Friday, February 20, 2015

Too Much Magic

Low tech, FTW
Even those convinced the technological world is dying can't seem to let it go:
We’re likely to lose many of the books printed on acidic paper between 1850 and most of the 20th century within decades. For the last twenty years, many books and journals have been printed on non-acidic paper and put on microfiche.  Both can last for centuries if kept at an ideal temperature and humidity.  But that isn’t permanent enough...

If it is possible to etch words into metallic or other extremely durable substances, we ought to do it, not only for the coming dark ages, but to enable some knowledge to survive through future climate changes.

After all, we once put a disk on a space probe to explain humanity to potential aliens, why can’t we do that for our descendants?
We can, but that doesn't save it from being a really stupid idea.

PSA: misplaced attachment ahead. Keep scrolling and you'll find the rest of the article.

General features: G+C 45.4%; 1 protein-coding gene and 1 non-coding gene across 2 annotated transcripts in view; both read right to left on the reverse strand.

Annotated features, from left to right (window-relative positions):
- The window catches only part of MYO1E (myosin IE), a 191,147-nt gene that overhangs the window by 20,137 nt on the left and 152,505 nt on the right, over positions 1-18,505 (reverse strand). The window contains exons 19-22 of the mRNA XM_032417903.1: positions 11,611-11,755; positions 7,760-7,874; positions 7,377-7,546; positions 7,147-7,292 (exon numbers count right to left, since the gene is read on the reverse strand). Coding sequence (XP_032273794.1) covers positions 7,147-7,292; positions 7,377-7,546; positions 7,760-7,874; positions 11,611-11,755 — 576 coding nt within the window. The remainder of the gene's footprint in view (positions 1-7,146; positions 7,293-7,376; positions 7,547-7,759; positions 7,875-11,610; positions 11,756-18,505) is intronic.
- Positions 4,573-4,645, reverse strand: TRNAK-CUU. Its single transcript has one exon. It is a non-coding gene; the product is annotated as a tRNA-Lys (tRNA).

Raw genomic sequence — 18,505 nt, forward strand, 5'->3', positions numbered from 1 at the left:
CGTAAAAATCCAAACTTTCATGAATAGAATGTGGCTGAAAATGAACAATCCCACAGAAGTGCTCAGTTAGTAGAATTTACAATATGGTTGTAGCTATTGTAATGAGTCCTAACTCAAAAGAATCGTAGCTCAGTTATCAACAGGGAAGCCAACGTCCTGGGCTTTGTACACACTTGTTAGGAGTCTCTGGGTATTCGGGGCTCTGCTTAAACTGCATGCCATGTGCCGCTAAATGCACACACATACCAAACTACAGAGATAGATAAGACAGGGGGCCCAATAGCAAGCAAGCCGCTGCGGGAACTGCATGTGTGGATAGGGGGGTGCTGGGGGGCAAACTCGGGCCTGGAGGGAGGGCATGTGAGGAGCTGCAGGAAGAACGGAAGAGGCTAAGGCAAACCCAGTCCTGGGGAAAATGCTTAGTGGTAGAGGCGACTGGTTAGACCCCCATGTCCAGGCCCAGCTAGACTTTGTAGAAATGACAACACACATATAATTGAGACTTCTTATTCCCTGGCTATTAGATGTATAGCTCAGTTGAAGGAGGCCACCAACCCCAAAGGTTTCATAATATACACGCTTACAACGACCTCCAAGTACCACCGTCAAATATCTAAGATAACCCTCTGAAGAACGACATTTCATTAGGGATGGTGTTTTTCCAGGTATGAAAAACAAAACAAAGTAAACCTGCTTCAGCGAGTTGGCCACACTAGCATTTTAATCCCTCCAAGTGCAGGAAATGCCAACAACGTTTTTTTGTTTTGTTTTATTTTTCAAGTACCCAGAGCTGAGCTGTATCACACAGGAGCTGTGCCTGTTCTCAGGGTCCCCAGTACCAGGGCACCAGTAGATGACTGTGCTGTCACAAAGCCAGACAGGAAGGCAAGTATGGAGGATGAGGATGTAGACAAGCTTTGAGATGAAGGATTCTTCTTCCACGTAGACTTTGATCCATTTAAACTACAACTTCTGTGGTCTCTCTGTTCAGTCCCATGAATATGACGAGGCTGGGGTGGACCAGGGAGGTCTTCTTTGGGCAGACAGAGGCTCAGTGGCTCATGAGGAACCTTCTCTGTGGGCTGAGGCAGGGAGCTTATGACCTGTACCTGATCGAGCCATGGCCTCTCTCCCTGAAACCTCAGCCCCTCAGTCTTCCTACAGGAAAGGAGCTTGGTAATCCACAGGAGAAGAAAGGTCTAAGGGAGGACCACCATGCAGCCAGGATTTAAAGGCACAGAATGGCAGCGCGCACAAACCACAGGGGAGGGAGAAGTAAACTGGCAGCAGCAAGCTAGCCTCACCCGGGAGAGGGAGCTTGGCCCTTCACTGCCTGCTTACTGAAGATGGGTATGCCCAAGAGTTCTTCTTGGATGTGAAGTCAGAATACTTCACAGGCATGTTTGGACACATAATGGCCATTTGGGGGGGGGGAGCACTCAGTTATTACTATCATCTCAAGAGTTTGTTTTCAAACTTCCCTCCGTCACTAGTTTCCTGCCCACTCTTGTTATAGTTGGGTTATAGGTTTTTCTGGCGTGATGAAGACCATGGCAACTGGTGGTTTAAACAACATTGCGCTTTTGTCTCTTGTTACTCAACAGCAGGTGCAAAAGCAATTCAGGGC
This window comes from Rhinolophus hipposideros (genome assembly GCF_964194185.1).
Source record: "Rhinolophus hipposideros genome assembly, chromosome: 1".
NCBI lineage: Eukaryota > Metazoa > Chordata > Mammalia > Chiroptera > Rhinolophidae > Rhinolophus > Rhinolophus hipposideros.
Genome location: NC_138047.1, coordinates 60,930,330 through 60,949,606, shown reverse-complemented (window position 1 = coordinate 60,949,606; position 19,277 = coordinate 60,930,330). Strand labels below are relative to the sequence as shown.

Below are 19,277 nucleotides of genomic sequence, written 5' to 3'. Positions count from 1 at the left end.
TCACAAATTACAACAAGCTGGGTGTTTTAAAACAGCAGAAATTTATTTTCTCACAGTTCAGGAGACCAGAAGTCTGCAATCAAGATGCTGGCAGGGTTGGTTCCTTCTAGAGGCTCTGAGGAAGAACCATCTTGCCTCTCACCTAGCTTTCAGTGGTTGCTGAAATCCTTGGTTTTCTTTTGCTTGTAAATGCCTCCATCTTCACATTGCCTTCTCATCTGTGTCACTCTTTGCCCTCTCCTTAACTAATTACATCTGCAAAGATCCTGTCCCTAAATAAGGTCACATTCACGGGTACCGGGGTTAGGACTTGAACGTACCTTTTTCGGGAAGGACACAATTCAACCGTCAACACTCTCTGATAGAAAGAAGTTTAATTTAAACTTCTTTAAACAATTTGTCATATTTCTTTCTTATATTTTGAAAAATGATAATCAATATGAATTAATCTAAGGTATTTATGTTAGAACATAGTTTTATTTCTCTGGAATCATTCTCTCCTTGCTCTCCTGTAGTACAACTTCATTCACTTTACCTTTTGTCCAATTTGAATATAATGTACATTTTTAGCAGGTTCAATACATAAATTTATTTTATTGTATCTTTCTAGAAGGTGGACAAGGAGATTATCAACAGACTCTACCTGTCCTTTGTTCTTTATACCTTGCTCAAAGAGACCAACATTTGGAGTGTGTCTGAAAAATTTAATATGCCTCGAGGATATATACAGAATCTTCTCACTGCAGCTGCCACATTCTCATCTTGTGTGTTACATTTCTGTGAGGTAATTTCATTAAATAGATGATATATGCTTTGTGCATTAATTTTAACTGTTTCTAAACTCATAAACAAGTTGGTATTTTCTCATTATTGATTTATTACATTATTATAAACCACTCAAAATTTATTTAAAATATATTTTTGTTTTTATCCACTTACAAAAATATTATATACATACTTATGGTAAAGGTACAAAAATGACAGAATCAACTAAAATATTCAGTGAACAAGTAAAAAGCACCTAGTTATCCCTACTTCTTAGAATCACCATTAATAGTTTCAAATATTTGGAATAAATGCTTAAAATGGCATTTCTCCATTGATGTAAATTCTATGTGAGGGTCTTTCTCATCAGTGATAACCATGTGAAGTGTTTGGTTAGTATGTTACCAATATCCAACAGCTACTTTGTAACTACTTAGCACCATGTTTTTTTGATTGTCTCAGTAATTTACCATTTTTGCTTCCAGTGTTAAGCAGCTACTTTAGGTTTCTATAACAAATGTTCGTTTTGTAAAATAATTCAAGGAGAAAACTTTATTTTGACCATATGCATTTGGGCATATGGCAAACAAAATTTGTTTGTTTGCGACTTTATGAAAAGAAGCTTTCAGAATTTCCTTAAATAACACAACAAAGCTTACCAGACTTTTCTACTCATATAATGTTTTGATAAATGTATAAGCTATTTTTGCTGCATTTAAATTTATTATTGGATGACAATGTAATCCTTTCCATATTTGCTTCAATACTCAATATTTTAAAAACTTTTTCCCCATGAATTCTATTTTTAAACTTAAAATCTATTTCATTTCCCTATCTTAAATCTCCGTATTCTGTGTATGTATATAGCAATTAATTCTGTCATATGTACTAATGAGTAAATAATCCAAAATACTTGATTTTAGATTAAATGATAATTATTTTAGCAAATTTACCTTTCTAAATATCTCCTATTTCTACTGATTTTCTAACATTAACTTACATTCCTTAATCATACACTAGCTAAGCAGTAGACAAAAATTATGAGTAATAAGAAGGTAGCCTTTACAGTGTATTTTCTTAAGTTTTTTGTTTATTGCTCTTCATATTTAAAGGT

Imagine, if you will, mankind passing through a 500-year dark age featuring not only the end of fossil fuels, but global warming climate change of such magnitude that Al Gore himself must change his rather sizable skivvies. World populations are reduced by 90%, individual lifespans by 50%. Agriculture, while it allows people to survive brutal winters, also makes them targets of ubiquitous bands of hairy horsemen, and is thus hidden where it is not outright eschewed. There is not a single bus, train, tram, car, or computer running, and has not been for centuries. In short, the year 2491 looks a lot more like 1491 in New York than it does 1991.  On Summer Solstice of that year, a wandering tribe of hunter gatherers, their asses painted blue in the most noble pagan tradition, discovers somewhere near Lake Erie a metallic strongbox containing a half dozen late 20th-century academic journals printed on rolled sheets of aluminum.